Oh – and sometimes at district-wide camporees they offered Catholic Mass and non-denominational services for kids that wanted to go, attendance being 100% optional.Report

          • BlaiseP in reply to Mike Dwyer says:

            Eagle Scout requirements are somewhat different. This, from the Eagle Rank requirements page:

            Demonstrate that you live by the principles of the Scout Oath and Law in your daily life. List the names of individuals who know you personally and would be willing to provide a recommendation on your behalf, including parents/guardians, religious, educational, and employer references.

            The religious requirement is still there and it’s been a serious obstacle for the atheist to overcome.Report

            • Don Zeko in reply to BlaiseP says:

              Maybe it’s different in other areas (as Mike said, the organization is very decentralized), but this requirement is only an obstacle to somebody that wants to be an atheist in the Richard Dawkins mold.Report

              • BlaiseP in reply to Don Zeko says:

                You’ve said you’re an Eagle Scout. That rank is granted, not by a council, but by BSA itself, as was your Boy Scout ID card, which came from National. The council only convenes the board of review. Here’s the application.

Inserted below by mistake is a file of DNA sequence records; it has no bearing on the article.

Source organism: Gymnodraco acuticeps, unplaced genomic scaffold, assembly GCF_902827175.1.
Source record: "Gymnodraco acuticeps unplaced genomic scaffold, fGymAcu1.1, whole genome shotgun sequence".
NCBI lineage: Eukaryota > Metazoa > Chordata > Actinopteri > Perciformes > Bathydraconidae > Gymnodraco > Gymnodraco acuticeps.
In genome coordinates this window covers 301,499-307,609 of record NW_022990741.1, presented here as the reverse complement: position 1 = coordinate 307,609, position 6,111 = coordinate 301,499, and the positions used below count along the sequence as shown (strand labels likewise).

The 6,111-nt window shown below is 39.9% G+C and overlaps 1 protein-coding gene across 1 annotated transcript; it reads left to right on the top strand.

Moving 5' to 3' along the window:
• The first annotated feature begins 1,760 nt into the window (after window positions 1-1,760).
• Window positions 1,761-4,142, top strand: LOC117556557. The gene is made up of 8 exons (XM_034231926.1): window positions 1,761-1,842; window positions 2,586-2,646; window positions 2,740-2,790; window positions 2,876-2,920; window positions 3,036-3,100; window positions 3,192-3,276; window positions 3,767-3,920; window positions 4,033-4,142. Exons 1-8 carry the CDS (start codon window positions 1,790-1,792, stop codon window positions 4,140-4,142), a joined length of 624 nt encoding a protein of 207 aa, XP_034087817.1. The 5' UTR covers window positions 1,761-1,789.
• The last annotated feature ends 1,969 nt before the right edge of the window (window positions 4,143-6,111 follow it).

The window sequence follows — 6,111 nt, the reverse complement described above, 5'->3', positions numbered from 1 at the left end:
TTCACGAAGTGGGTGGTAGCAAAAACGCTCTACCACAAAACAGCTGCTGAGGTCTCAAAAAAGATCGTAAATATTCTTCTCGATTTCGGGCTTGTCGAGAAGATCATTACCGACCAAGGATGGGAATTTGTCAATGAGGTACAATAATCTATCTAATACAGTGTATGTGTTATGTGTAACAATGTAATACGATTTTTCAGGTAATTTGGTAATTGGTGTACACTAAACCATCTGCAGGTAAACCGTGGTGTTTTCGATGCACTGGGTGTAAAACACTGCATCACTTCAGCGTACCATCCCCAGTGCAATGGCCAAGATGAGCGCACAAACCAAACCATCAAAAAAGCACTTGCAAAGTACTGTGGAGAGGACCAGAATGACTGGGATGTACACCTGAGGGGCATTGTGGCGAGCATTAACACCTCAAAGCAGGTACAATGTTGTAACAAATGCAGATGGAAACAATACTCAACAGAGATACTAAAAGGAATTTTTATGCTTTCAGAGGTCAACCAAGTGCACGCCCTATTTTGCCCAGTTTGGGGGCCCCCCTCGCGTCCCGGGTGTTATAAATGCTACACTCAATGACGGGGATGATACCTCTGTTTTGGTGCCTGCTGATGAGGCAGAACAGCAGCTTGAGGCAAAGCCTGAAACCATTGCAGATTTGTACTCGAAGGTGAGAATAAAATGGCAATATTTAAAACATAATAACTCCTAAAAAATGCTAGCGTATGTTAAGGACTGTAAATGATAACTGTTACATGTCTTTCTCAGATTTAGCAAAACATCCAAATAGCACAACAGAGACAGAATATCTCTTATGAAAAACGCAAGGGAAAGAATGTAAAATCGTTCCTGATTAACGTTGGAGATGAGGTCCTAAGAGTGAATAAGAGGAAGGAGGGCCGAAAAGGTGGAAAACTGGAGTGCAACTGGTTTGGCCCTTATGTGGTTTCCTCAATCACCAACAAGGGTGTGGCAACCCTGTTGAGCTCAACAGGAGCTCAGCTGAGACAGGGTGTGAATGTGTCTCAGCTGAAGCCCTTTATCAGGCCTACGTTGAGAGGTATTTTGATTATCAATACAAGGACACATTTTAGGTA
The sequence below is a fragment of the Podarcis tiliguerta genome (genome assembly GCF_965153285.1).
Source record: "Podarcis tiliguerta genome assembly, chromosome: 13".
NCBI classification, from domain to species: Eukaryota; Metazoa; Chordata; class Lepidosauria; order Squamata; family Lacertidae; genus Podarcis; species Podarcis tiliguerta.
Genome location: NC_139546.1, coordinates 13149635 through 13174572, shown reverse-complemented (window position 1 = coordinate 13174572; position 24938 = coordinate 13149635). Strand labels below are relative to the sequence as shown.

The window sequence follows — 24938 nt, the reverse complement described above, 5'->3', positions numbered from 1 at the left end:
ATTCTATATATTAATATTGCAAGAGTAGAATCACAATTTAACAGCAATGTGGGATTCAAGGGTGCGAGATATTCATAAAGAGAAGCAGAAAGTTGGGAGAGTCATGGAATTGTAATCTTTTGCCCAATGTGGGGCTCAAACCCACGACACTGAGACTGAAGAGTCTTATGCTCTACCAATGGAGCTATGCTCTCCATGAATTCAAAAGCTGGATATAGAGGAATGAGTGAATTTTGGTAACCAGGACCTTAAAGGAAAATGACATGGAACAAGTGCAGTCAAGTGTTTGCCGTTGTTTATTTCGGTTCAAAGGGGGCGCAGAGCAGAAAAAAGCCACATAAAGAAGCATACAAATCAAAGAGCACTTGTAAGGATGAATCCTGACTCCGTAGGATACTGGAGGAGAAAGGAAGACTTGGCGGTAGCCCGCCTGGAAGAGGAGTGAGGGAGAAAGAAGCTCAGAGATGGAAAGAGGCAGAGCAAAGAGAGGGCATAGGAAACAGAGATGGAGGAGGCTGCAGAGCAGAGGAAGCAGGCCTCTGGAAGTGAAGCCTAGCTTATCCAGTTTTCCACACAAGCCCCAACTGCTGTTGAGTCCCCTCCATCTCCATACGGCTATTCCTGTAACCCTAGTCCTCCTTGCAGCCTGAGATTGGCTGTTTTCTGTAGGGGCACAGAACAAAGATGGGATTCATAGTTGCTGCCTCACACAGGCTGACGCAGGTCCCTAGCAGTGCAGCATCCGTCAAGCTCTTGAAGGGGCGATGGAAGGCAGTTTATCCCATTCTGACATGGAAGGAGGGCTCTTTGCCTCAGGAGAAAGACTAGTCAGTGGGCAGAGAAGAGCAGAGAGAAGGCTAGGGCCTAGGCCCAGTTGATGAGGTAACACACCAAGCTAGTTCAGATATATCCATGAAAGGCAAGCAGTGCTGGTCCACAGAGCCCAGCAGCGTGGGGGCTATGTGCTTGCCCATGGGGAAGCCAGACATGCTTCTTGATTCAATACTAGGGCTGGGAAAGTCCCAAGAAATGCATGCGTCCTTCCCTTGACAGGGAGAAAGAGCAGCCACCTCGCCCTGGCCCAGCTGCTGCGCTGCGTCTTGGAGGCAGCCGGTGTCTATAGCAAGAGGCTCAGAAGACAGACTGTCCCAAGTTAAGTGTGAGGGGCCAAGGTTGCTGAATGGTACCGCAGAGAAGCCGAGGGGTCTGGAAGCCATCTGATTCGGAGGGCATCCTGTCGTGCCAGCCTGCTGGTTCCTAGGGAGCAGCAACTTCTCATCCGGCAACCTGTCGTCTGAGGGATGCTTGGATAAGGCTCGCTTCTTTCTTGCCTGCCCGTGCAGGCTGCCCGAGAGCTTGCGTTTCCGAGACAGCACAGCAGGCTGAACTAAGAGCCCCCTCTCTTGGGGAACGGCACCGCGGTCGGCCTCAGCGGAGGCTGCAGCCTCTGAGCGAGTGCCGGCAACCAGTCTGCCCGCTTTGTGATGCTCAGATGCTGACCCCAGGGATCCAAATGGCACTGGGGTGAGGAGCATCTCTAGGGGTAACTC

Now just how did you manage to get a signature from a religious leader on your application? It’s an absolute necessity for Eagle Scout, and they check.Report

              • Don Zeko in reply to BlaiseP says:

                Beats me. Sorry to say, but I don’t remember the details of all of the paperwork that I filled out when I was 17. My guess would be that the name of a minister from the Methodist church that I attended on Christmas and Easter was on the form. Either nobody checked up on the name, or the guy said something other than “I see this kid twice a year.” Either way, my lack of religious commitment wasn’t an issue. It also wasn’t an issue for my brother, who made eagle, or my friend, who was asked at his board of review whether he favored allowing gays to join the BSA and answered honestly.

                Again, the BSA is in practice highly decentralized, to the extent that the troglodytic views of the national organization have a pretty limited effect upon the way most actual people interact with the BSA.Report

              • BlaiseP in reply to Don Zeko says:

                You’ve gone from saying there was no such requirement (there always was, right from the founding of Scouting itself ) to now saying you attended Methodist services — and somehow, all through your long path through Scouting, just shined on every reference to God.